Environment group warns of Arctic oil drilling risks

November 11, 2010 | 11:35
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Freezing conditions, chunky ice and high seas could imperil operations to clean up an oil spill in the Arctic where the fragile ecosystem is already in tumult due to global warming, a US environmental group said Wednesday.

Walrus, seal, bowhead whale and polar bear habitats could be disrupted and entire remote communities wiped out if a toxic spill eliminates their means of subsistence living, said the report by the Pew Environment Group.

With big oil companies eager to expand offshore exploration in the Arctic, Pew issued the report to advise a major US environmental review and enhanced oversight of oil and gas companies to avoid another disaster like the BP spill in the Gulf of Mexico.

"I think there is a great deal of pressure right now to move forward with offshore drilling and I am hoping that our report and raising these questions will help guide toward a more precautionary approach in the Arctic," Marilyn Heiman, director of the US Arctic program at the Pew Trusts, told AFP.

Drillers are unprepared for near-hurricane force winds, 20-30 foot (six to nine-meter) seas, massive blocks of ice, total darkness for parts of the year and hundreds of miles between drilling sites in northern Alaska and major ports where supplies could be flown in case of trouble, the report said.

Skimmers that lift oil off the surface of the water will not work in the icy Arctic. Also unknown is how boats could navigate broken ice conditions to reach a spill site and if chemical dispersants that were widely used after the BP spill would work.

"Oil does not biodegrade nearly as quickly in cold waters," Heiman said. In the case of the Exxon Valdez spill, "it is still causing toxicity in some species after 20 years, and that includes otters."

The report urged the federal government to do major research on the Arctic marine environment before oil and gas exploration is allowed to go ahead, and said risk assessments and spill response strategies must be tailored to Arctic conditions.

"Current industry oil response plans are based on small-scale laboratory and field trials that have been extrapolated without large-scale verification," the report said.

Logistics could prove a major obstacle if a spill were to occur in deeper waters, with the port of Barrow in northern Alaska 725 miles (1,166 kilometers) by air from the capital Anchorage and 950 miles (1,528 kilometers) from the Coast Guard base in the southern port of Kodiak.

"If a catastrophic oil spill were to occur, days or weeks could pass before response personnel and assets could be mobilized and deployed," the Pew report said.

There are four current drilling operations off the Alaskan coast in the Beaufort Sea and two in the works, but those are near the coasts and drillers use manmade ice islands and roads to reach their rigs, Heiman explained.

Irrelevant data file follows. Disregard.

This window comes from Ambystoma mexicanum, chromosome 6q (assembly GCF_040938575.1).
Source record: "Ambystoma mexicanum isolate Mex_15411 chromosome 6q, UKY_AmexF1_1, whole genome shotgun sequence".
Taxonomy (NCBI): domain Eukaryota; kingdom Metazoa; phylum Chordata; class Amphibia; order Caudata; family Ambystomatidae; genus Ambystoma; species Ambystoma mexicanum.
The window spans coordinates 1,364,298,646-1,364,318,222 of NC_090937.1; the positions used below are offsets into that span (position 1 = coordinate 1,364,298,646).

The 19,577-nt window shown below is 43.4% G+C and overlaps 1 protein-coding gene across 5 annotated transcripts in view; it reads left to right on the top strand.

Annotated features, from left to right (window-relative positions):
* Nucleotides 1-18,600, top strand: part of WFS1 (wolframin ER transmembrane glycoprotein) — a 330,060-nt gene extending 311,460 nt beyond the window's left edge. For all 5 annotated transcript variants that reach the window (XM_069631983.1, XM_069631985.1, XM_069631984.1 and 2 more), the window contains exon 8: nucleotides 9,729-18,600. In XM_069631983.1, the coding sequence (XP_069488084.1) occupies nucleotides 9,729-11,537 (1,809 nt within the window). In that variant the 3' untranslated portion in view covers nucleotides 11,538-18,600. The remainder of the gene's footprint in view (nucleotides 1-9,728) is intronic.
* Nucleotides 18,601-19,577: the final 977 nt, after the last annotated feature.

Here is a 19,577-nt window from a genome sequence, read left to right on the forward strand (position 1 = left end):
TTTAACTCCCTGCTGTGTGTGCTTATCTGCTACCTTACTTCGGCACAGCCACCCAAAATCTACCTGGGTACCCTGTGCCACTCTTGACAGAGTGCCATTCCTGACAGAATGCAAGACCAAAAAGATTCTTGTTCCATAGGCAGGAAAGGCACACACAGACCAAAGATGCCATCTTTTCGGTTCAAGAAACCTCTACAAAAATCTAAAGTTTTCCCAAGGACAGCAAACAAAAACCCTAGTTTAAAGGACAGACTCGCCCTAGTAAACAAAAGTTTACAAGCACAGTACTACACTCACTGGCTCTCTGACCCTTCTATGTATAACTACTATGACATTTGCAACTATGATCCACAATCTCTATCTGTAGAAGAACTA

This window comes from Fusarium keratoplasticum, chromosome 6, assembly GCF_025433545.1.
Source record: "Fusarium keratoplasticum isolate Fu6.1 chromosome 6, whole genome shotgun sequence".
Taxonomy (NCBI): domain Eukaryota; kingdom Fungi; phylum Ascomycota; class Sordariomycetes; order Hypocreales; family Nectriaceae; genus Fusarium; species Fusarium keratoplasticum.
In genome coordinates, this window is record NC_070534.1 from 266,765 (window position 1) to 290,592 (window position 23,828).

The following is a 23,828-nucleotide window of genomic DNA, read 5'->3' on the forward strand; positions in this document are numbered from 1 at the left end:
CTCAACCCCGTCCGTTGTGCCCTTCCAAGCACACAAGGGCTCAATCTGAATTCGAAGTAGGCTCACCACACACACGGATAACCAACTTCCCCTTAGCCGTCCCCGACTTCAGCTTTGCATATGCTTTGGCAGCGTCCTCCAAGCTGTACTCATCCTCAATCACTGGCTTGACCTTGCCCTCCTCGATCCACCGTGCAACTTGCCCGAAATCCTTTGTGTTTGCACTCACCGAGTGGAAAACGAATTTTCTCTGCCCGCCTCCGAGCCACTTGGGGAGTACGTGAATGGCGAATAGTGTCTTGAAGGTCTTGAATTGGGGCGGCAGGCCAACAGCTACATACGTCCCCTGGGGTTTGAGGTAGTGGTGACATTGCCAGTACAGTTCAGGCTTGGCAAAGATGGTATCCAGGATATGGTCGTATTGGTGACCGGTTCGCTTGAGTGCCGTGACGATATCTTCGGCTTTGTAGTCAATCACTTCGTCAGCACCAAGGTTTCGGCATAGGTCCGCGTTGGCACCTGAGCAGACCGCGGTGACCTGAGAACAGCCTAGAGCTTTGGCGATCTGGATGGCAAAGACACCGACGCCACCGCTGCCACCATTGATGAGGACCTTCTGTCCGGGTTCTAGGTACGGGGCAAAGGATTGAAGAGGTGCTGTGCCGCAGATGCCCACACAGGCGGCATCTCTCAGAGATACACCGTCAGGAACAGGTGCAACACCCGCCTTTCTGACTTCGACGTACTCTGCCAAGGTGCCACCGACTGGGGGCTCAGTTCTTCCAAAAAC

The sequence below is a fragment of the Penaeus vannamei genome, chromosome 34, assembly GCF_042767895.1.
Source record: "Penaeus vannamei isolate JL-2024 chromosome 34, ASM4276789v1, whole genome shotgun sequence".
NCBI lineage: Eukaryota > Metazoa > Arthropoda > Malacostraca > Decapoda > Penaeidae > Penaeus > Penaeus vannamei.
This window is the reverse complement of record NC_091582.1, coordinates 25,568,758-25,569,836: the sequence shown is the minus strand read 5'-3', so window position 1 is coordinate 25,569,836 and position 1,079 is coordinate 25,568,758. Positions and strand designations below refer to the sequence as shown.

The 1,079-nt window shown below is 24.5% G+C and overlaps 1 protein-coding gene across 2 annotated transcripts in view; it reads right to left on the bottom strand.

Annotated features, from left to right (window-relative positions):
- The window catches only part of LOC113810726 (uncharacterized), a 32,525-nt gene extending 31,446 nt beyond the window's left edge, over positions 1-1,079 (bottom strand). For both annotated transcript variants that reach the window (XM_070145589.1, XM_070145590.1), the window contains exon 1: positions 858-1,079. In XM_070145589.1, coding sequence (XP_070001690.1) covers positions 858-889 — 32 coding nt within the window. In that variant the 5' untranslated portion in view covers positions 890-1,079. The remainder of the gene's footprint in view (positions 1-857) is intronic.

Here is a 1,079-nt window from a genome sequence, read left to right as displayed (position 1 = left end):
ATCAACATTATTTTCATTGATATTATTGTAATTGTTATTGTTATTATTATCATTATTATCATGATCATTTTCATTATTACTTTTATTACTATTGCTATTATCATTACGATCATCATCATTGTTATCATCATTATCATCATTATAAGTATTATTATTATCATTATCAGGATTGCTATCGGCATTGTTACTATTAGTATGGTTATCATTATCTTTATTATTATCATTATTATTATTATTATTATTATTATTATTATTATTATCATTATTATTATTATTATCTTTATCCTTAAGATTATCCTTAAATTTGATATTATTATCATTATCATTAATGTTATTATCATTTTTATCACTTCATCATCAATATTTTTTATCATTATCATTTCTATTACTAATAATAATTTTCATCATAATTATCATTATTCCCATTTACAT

The US government is considering opening the Chukchi Sea, a body of water off the coast of Alaska that is shared with Russia, to drilling but is reviewing leases awarded in 2008 after a lawsuit by indigenous people and green groups contended that the government does not have enough facts about how drilling will impact the environment.

Companies like Royal Dutch Shell want to begin drilling in the coming months, once winter ice begins to break up, and are submitting proposals to show they can meet tougher new government regulations.

"Shell has a long history in Alaska. We have drilled on the same sites where we are proposing to drill now in the 1980s and 1990s without fanfare and without incident," said Shell spokesman Curtis Smith.

"We are five years and $3.5 billion into this project. We feel like we have put together a very robust program," said Smith.

Shell's contingency plan includes an on-site fleet of ice-breakers, tankers and specialised ice and water containment equipment in case of a spill, he said.

US President Barack Obama imposed a moratorium on new deepwater drilling and exploration in the wake of the BP oil spill, which began in April and was not halted until July by which time 4.9 million barrels had gushed into the sea.

The moratorium was lifted in October, but the temporarily halt caused an uproar in the oil industry as workers were laid off and coastal economies in the US south suffered from the job losses in an already struggling economy.

The US Geological Survey said in 2008 that within the Arctic circle there are 90 billion barrels of oil and vast quantities of natural gas waiting to be tapped, most of it offshore.


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